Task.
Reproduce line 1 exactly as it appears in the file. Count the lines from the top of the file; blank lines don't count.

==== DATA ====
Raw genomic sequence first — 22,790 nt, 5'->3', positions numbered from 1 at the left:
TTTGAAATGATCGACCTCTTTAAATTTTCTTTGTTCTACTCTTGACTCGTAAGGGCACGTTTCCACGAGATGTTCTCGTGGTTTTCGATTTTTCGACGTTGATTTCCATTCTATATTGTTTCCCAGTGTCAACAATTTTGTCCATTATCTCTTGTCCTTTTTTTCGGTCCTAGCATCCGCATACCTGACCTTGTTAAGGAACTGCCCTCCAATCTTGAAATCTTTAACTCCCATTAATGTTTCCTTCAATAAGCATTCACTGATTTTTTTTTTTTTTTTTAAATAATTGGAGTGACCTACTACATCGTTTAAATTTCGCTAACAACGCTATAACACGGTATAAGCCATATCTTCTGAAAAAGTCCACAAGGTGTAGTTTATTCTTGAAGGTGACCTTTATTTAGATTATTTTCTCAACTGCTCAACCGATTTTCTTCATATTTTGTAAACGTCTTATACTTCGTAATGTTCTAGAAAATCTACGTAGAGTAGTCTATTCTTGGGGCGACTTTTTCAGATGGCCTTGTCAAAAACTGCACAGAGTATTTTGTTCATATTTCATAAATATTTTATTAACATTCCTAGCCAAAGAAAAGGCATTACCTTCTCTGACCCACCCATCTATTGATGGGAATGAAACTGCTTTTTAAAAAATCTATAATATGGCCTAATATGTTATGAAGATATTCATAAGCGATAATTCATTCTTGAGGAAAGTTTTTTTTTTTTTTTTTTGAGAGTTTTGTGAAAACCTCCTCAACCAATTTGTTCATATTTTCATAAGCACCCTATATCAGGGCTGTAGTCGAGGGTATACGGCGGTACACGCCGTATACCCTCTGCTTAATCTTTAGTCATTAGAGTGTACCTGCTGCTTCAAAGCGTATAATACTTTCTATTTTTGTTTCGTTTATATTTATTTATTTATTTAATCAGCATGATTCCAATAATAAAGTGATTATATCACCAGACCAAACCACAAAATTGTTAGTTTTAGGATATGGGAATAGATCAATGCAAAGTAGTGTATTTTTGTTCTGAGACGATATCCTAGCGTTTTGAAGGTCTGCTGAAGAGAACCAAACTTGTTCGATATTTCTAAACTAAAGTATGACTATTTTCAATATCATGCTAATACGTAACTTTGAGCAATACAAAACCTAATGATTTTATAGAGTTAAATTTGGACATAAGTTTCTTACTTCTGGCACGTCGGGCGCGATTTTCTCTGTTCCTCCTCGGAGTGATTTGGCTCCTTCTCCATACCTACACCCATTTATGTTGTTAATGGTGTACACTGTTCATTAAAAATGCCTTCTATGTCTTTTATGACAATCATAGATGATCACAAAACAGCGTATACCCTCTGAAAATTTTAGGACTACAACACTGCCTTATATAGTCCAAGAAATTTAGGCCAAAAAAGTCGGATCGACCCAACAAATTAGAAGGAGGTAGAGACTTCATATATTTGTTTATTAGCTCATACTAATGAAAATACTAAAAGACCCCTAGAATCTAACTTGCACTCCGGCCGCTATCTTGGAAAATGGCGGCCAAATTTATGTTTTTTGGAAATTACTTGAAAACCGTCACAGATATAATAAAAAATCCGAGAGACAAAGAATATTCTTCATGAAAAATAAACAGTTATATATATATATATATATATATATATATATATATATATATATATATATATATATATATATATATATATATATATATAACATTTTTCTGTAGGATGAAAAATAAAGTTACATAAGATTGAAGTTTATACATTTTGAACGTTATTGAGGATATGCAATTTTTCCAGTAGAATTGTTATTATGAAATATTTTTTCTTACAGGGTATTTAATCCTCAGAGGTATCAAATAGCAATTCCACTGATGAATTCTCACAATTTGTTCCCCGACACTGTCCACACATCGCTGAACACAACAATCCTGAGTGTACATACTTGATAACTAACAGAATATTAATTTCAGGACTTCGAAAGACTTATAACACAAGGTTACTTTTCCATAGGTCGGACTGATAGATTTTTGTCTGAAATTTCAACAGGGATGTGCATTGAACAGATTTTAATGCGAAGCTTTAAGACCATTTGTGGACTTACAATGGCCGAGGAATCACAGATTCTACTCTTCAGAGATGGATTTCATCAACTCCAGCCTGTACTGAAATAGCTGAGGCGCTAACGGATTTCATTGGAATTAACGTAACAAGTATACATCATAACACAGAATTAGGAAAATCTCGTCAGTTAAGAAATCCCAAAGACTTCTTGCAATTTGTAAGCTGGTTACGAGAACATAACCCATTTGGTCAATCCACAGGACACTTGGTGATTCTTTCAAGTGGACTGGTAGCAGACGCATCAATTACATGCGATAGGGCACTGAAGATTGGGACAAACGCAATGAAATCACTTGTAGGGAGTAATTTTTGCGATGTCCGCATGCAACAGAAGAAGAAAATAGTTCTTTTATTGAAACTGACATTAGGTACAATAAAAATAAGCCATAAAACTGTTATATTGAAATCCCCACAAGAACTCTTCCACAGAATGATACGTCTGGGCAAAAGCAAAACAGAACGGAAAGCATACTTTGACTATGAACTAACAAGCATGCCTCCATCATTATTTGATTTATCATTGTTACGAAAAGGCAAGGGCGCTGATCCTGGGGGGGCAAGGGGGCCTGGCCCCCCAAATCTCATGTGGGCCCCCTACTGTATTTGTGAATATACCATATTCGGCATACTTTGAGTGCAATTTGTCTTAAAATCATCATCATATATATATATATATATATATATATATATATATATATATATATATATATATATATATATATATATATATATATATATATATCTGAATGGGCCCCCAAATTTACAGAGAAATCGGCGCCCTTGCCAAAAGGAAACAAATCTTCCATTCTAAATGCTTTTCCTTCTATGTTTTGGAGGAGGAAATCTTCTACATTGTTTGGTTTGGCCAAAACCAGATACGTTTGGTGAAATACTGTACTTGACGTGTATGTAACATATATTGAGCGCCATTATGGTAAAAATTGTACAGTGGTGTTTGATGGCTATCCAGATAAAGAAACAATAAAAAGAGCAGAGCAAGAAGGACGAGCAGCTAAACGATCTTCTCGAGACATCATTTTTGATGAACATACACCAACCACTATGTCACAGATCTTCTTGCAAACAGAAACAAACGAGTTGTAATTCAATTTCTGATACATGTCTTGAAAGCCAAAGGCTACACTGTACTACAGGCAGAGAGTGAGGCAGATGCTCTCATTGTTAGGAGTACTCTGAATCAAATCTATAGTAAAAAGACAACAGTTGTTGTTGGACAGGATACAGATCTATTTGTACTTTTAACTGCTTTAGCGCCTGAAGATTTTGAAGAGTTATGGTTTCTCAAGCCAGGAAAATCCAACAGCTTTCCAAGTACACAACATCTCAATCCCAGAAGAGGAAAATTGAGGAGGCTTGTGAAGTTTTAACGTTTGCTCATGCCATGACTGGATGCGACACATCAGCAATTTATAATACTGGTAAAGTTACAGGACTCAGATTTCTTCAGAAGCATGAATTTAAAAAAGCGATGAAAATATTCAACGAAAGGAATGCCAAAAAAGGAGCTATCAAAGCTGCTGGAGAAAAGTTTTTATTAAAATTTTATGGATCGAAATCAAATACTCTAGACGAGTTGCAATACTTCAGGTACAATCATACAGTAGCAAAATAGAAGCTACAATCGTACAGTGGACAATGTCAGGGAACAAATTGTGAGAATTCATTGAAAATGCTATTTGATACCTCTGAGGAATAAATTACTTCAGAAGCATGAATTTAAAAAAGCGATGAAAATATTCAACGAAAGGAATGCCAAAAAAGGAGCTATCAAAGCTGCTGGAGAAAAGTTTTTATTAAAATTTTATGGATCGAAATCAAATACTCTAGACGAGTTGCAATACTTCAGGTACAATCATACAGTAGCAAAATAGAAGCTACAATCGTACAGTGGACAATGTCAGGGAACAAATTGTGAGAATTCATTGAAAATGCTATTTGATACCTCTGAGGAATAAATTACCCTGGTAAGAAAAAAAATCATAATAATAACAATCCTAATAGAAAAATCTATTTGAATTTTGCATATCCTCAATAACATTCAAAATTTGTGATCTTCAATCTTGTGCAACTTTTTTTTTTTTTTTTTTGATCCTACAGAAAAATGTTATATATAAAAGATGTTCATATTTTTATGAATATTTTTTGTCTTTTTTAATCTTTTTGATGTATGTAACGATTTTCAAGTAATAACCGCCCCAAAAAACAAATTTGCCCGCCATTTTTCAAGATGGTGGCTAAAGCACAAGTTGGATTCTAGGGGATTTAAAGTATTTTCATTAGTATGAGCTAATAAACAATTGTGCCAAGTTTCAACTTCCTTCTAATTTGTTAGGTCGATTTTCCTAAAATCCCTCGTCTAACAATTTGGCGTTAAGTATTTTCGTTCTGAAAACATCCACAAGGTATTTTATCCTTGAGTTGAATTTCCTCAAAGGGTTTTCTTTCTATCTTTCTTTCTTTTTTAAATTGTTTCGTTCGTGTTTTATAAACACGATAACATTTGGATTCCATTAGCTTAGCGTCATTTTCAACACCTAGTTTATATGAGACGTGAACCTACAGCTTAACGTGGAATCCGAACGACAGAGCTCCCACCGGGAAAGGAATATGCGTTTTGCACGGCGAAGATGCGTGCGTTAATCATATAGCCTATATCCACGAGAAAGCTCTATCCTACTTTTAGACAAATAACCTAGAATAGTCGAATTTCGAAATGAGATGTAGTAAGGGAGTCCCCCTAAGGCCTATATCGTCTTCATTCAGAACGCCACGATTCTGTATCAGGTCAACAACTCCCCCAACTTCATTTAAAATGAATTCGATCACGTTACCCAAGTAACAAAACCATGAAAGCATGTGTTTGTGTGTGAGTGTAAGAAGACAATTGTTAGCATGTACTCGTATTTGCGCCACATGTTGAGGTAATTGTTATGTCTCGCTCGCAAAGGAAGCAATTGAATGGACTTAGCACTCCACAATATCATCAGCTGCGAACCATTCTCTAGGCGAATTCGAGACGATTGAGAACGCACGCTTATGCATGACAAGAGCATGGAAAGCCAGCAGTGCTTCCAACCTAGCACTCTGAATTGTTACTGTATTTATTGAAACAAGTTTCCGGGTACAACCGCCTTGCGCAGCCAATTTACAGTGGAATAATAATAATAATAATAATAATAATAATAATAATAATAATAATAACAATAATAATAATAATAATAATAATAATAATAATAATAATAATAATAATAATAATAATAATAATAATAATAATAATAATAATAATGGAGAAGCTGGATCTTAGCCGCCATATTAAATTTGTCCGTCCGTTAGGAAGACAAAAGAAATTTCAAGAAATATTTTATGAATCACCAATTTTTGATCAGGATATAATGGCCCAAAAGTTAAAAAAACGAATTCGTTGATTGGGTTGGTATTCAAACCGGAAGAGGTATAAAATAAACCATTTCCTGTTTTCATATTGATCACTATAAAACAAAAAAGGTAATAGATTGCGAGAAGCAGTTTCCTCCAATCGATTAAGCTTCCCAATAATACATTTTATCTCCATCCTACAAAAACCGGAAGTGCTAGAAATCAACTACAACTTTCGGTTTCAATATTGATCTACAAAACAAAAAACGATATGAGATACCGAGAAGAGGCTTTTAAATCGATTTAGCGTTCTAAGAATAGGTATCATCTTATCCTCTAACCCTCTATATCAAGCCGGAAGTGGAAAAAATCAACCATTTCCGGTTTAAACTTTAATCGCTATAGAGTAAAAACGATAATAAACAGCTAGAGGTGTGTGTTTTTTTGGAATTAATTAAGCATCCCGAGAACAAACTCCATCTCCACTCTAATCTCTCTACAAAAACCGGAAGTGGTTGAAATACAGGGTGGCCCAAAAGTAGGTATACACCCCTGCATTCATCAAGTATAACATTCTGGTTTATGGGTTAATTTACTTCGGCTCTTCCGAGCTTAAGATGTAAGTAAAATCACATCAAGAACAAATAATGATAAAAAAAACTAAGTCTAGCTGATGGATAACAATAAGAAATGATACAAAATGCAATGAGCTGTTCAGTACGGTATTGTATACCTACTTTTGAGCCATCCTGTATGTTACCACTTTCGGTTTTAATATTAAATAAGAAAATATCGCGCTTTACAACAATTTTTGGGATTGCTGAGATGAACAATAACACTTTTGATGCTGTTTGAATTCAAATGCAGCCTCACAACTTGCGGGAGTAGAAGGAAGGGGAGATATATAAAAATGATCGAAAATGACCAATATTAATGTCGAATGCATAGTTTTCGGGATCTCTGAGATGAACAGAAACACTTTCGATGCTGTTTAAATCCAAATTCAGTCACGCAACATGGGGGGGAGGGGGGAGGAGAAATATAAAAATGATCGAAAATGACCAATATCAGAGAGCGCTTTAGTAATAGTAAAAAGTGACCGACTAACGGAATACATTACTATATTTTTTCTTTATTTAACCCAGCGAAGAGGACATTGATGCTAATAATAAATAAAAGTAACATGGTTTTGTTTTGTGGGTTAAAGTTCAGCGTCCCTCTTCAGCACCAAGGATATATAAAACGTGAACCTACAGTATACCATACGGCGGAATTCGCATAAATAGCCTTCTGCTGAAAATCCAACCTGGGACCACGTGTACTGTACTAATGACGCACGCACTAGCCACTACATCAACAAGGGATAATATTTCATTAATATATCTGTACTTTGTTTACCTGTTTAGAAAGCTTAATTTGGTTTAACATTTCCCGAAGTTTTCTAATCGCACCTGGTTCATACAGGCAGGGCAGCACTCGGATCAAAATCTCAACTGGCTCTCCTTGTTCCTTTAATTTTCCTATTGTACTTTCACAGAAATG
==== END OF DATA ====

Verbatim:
Raw genomic sequence first — 22,790 nt, 5'->3', positions numbered from 1 at the left: